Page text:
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The cotton season in the Missouri Bootheel and West Tennessee got off to a rough start this year. We started planting at the normal time but got a lot of rain, and soil temperatures were a little cool. Although it has been a fight and we had to replant some acres, persistence paid off and we have a stand.
In general, insect pressure was on the light side last year. We may have made one less application than we normally make. The crop was early, and all the cotton was blooming by July 4. We will be scuffling to find a bloom by July 4 this year. The biggest factor that will affect insect pressure is that we had a mild winter so our winter kill is probably light. With the late cotton, we may have to fight insects a little longer, if I had to make a prediction.
Tarnished Plant Bug Scouting And Treatment
The No. 1 pest we are looking for is the tarnished plant bug. The best way to scout for them is with a sweep net followed by a drop cloth. While using the sweep net the first two weeks of squaring, the threshold is 8 tarnished plant bugs per 100 sweeps. After that while you are still sweeping, the threshold goes up to 15 per 100. Shortly after bloom when we start using the drop cloth, the threshold is 3 on a 5-foot drop.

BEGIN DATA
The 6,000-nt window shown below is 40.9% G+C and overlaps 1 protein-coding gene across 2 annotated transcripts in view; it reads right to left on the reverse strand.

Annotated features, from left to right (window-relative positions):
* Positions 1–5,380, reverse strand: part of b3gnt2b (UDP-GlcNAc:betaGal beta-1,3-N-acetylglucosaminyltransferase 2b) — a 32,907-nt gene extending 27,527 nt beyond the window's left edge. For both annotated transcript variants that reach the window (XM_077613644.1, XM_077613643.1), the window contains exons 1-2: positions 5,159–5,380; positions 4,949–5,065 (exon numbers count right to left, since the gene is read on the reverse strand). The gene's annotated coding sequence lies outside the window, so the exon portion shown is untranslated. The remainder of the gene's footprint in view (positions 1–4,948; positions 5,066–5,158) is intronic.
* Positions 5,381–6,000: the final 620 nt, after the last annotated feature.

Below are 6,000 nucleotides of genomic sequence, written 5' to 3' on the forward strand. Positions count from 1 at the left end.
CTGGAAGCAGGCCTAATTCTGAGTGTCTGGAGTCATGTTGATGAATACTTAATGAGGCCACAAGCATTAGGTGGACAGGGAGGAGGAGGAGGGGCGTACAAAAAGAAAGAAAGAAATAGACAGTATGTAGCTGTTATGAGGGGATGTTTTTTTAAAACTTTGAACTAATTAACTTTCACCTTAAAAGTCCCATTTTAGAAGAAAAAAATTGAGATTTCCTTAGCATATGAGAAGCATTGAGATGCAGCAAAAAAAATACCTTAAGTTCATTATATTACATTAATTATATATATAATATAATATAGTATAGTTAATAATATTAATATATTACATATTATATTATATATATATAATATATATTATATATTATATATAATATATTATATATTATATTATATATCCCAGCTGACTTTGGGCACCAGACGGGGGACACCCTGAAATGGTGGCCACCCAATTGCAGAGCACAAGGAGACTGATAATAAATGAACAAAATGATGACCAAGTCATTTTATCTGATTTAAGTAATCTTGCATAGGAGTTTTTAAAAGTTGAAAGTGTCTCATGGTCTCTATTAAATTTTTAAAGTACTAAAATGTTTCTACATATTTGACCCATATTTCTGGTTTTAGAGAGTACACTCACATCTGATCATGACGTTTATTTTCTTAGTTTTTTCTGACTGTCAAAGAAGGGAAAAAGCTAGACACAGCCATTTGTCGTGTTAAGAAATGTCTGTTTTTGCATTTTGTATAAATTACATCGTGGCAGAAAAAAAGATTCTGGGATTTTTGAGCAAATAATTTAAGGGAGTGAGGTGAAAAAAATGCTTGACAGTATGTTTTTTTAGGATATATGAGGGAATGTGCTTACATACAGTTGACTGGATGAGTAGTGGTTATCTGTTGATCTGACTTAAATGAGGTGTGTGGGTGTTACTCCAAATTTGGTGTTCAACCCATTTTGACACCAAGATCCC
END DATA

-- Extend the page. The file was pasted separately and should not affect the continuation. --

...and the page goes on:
To control tarnished plant bug, my first insecticide shot is usually a neonicotinoid. My second shot is Transform WG insecticide on all fields at 1.5 ounces per acre. Occasionally, I tankmix acephate or Bidrin with it to add another mode of action. Some farmers come back with a second shot of Transform based on threshold.
The two biggest pluses for this insecticide are its unique chemistry that allows us to give bugs something they don’t ordinarily see and its great residual.
Another plus is by incorporating Transform into your tarnished plant bug control program early, you won’t see any aphids for a long while, and there are always some out there. Transform is a good product to keep them at bay.
Positive Outlook Going Forward
We are glad to have the Section 18 emergency exemption for Transform again this year. I appreciate all of our cotton entomologists going to bat for us on that. If we didn’t have this insecticide to control plant bugs, it would be bad.
Despite the tough conditions we have faced, I am always encouraged by the fortitude of the American farmer and especially our Mid-South farmers. If we can get a stand — and we are just about there — we have a chance. The crop is a little later so we have to work it a little harder, a little differently, but we will be fine.
TennArk Crop Service
- B.S., agriculture, University of Arkansas-Monticello
- Started TennArk Crop Service in Southeast Arkansas in 1984 with partner Billy Beegle. Moved the business to Dyersburg, Tennessee, in 1992
- Consults on cotton, soybeans and corn in West Tennessee and the Missouri Bootheel
- Named 2016 Cotton Consultant of the Year
- Married to Tracie. Two daughters: Paula Stamps (husband David) and Rachel Robitaille (husband Jeremy).
- Five grandchildren — two sets of twins: Marie and Bradley and Olivia and Charles, and Paige
- Enjoys hunting, fishing and spending a lot of time with the grandkids